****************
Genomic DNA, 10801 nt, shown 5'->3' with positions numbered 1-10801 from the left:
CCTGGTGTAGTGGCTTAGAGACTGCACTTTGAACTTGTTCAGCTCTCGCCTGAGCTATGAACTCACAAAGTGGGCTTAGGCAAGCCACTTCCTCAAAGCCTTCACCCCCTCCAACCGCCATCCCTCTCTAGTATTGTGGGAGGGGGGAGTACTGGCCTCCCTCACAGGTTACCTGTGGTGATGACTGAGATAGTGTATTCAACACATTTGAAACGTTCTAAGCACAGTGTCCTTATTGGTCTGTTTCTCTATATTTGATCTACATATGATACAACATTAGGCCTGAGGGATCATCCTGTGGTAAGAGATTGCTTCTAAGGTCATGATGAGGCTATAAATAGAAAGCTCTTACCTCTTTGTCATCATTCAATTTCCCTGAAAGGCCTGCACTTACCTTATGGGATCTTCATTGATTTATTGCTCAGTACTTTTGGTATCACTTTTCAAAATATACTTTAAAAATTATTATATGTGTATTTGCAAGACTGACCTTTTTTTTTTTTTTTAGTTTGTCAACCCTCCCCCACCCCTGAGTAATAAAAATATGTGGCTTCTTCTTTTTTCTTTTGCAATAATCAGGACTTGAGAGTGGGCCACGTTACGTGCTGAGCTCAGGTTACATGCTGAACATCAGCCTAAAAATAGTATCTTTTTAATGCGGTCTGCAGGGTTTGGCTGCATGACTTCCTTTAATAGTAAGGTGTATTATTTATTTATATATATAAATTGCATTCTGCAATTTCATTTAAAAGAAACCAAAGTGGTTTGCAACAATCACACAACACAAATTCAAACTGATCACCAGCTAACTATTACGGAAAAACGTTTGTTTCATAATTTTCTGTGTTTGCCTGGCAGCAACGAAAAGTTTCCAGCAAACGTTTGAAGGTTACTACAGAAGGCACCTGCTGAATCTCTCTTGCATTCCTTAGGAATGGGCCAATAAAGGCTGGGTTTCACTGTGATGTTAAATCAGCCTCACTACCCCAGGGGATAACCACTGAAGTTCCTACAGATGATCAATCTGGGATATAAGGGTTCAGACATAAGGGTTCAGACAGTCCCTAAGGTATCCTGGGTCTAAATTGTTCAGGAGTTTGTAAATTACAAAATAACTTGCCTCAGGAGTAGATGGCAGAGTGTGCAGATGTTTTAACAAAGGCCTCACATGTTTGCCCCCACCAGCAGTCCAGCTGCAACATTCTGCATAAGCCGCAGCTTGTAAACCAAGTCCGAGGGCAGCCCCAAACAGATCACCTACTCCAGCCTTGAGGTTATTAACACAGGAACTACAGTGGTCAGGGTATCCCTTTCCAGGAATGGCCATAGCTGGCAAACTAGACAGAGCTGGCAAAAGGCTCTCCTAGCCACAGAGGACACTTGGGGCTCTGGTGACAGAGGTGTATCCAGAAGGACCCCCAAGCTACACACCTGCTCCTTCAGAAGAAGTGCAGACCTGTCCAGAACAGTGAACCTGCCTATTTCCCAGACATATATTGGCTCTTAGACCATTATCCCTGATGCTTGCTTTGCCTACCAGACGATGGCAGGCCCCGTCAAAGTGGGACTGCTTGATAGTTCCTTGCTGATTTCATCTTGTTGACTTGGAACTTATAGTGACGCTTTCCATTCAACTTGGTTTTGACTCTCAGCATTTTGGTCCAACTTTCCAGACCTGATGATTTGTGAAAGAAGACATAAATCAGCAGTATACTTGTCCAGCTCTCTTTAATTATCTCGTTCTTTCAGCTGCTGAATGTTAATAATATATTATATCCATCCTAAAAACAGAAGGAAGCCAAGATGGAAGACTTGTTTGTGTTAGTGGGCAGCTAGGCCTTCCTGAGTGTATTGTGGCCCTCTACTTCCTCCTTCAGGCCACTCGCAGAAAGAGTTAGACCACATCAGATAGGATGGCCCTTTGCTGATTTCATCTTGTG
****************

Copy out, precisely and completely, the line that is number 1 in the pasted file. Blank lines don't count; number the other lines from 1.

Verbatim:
Genomic DNA, 10801 nt, shown 5'->3' with positions numbered 1-10801 from the left: